Use of an additive
Effective silage fermentation produces high levels of lactic acid reducing the crop pH. Silage additives can help this process. Various additives are available including bacterial inoculants, enzymes, acids and sugar sources. It is important to emphasise that none of these are a substitute for good silage making techniques and management, but they should help make a good situation better.
Jobs checklist for May
- Ensure good grazing management by grazing swards down to 1,600 kg DM per hectare to maintain sward quality.
- Check silos and carry out any maintenance well in advance of silage making.
- Check there is adequate storage in tanks to collect effluent produced.
- Calibrate parlour and out of parlour feeders to ensure accurate feeding.
- Spray docks/weeds if conditions are suitable and they are at the right stage for control. If spraying silage ground for docks, generally allow an interval of at least 21 days between spraying and harvest. As this depends on the product used and always read the label.
BEEF AND SHEEP
Prepared by: Jack Friar
Spring clean housing
If you have noticed scour in calves pre-turnout or especially if you have had confirmed cases of cryptosporidiosis or coccidiosis now is the time to take action. The transmissible part of the parasite that causes scour is known as the oocyst. It has a very hard outer shell and can survive in damp conditions for up to a year. To protect your next calf crop and reduce the environmental load, now is a good time to ‘spring clean’ sheds. Although May is a busy time for getting other jobs completed, cleaning sheds and allowing them to properly dry out over the summer is time well spent. It reduces the survivability of these infectious causing parasites in the environment.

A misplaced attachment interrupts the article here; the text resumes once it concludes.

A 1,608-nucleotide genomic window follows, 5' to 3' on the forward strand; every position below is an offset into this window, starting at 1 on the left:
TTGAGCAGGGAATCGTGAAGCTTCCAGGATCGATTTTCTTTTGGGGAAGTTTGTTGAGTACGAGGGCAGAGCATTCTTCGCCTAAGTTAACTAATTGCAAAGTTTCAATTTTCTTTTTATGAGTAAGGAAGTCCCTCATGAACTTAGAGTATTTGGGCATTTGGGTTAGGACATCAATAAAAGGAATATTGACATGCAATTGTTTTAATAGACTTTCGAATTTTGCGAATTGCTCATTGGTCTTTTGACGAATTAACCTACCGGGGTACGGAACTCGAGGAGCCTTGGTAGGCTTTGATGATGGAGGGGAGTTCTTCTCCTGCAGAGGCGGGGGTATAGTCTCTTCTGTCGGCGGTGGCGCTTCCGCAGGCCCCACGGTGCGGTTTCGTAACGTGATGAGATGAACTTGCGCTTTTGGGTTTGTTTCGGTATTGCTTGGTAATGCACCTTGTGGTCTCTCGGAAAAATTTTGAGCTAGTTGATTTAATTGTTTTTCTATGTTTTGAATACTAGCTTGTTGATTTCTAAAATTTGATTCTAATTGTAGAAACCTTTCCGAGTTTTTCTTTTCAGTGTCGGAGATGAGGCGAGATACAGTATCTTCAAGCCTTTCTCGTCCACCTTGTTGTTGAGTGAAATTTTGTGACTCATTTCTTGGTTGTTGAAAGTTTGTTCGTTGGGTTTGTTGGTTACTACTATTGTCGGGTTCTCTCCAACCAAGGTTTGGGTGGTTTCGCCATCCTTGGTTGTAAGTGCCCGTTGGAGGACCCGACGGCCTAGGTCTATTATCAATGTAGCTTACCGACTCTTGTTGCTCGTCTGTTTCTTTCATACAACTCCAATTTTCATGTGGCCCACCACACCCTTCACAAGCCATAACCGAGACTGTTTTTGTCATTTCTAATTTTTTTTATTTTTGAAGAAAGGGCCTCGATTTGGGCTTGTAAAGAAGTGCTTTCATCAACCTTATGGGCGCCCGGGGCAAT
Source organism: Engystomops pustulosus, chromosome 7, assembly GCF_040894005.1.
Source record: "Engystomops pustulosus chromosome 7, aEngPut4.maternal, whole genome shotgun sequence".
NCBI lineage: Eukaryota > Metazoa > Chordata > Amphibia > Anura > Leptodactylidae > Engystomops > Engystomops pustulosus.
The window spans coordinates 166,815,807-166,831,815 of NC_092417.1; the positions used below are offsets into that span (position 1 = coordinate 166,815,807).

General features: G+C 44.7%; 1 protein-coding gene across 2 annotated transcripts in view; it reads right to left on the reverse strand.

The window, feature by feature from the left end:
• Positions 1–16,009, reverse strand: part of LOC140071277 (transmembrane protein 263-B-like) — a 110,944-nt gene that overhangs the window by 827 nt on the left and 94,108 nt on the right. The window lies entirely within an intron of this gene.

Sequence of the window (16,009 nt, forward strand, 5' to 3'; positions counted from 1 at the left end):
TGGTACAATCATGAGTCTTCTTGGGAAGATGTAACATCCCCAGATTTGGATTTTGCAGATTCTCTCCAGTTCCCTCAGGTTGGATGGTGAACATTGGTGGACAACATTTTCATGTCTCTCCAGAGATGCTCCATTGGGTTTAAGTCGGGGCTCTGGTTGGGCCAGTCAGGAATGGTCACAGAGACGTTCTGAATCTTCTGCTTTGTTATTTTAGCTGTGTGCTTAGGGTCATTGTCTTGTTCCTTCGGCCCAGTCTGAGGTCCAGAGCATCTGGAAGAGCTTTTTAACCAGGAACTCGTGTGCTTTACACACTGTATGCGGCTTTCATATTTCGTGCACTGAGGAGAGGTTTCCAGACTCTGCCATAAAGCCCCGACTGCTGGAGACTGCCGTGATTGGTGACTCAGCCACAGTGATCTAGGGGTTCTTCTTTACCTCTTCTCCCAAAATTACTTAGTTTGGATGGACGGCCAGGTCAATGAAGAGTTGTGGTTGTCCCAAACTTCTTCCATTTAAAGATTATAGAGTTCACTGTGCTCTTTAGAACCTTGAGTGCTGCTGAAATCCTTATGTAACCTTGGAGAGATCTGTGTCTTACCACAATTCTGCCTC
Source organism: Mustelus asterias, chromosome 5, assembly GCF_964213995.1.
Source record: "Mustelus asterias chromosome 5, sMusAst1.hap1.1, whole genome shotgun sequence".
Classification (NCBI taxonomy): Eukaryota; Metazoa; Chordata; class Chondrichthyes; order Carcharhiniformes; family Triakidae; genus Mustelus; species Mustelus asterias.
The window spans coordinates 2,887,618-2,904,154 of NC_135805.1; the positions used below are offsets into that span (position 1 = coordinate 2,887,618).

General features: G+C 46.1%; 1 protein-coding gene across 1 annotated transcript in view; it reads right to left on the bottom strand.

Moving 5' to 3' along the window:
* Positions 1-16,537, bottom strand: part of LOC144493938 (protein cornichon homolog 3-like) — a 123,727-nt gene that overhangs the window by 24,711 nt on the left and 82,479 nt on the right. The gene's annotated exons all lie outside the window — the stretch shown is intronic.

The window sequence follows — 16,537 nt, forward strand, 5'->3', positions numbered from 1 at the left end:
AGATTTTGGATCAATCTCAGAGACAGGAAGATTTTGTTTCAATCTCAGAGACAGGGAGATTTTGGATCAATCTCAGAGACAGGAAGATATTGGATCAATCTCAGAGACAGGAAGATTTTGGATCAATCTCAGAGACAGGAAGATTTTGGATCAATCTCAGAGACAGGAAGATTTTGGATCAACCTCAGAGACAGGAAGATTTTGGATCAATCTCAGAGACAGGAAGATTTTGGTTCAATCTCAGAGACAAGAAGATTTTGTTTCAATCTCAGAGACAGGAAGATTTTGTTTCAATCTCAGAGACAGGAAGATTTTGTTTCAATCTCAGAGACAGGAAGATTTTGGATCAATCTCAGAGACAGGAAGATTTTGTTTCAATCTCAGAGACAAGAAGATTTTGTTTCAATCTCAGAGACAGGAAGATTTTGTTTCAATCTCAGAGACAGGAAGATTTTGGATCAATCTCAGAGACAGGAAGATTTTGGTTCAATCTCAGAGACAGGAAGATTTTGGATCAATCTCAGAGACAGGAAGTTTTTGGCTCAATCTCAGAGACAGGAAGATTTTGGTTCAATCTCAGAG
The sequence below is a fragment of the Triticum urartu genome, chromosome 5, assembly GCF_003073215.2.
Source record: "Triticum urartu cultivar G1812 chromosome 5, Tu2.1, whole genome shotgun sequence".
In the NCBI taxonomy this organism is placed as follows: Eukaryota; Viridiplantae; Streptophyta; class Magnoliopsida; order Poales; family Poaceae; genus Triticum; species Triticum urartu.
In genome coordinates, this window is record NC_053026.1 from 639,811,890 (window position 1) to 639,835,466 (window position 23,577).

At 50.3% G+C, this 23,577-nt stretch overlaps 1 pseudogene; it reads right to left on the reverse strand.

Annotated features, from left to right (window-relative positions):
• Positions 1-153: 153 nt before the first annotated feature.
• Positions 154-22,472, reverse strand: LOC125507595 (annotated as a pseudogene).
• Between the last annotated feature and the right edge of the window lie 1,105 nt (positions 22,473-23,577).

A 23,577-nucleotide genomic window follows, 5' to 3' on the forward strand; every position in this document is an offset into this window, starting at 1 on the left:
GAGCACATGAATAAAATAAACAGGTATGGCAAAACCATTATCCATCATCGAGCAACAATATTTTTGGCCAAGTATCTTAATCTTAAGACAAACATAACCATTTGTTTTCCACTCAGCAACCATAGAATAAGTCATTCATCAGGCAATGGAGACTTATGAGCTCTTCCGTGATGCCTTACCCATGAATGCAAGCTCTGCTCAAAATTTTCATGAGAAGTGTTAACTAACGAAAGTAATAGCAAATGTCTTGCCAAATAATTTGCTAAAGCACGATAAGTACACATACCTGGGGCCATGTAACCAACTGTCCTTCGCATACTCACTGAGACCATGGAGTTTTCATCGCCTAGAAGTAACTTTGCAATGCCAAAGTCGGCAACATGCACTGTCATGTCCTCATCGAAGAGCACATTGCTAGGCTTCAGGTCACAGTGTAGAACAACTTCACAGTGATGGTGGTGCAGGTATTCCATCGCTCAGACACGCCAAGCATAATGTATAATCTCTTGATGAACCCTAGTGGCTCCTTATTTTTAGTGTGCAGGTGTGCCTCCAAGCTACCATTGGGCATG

As bedding provides an ideal environment for these parasites it is important it is all removed. Removing manure and pressure washing is not enough to destroy oocysts. The following steps are recommended:
- Remove all bedding material/manure from the house.
- Use a foaming detergent designed to remove soiling and grease.
- Thoroughly rinse the house and allow time for it to dry out completely.
- Apply a target disinfectant that is effective. Many commonly used disinfectants cannot penetrate the outer shell of these scour causing parasites. Therefore, ensure when choosing a disinfectant that it is effective against cryptosporidiosis and/or coccidiosis. Also, take note of the contact times required and always follow the manufacturer’s instructions.
The grazing season provides an opportunity for inexpensive weight gain from grazed grass. Peak grass growth occurs in the May to June period. Good grassland management is vital. To maximise animal performance, it is not too late to start rotational grazing.
Subdividing fields into paddocks offers several benefits including giving stock access to leafy grass on a consistent basis. This will improve performance and allow for forward creep grazing young stock in the build up to weaning. It will also help to improve grass utilisation and provides more control on grazing management. It also allows for a more targeted fertiliser programme.
Ensure grass covers are grazed down tight to avoid a buildup of dead material at the base of the sward. Monitor the grazed area and be prepared to ‘pull out’ paddocks where covers are strong. Do not delay cutting these paddocks to increase silage yield as this may lead to a grass shortage later in the rotation.
Things to consider before cutting silage
First cut silage is just a few weeks away and there are a few things to take into consideration before you start cutting.
- Herbicide applications
Always read the label and product information before using herbicides for controlling weeds, especially if you are planning to cut silage this month. Adhere to label recommendations regarding product application rate, cutting and grazing intervals. Consult a BASIS registered agronomist for the latest information on product availability and application advice. Anyone who uses pesticides in agriculture is legally required to have a Certificate of Competence in the Safe Use of Pesticides (PA1, PA2A Boom Sprayer, PA6A Knapsack etc.).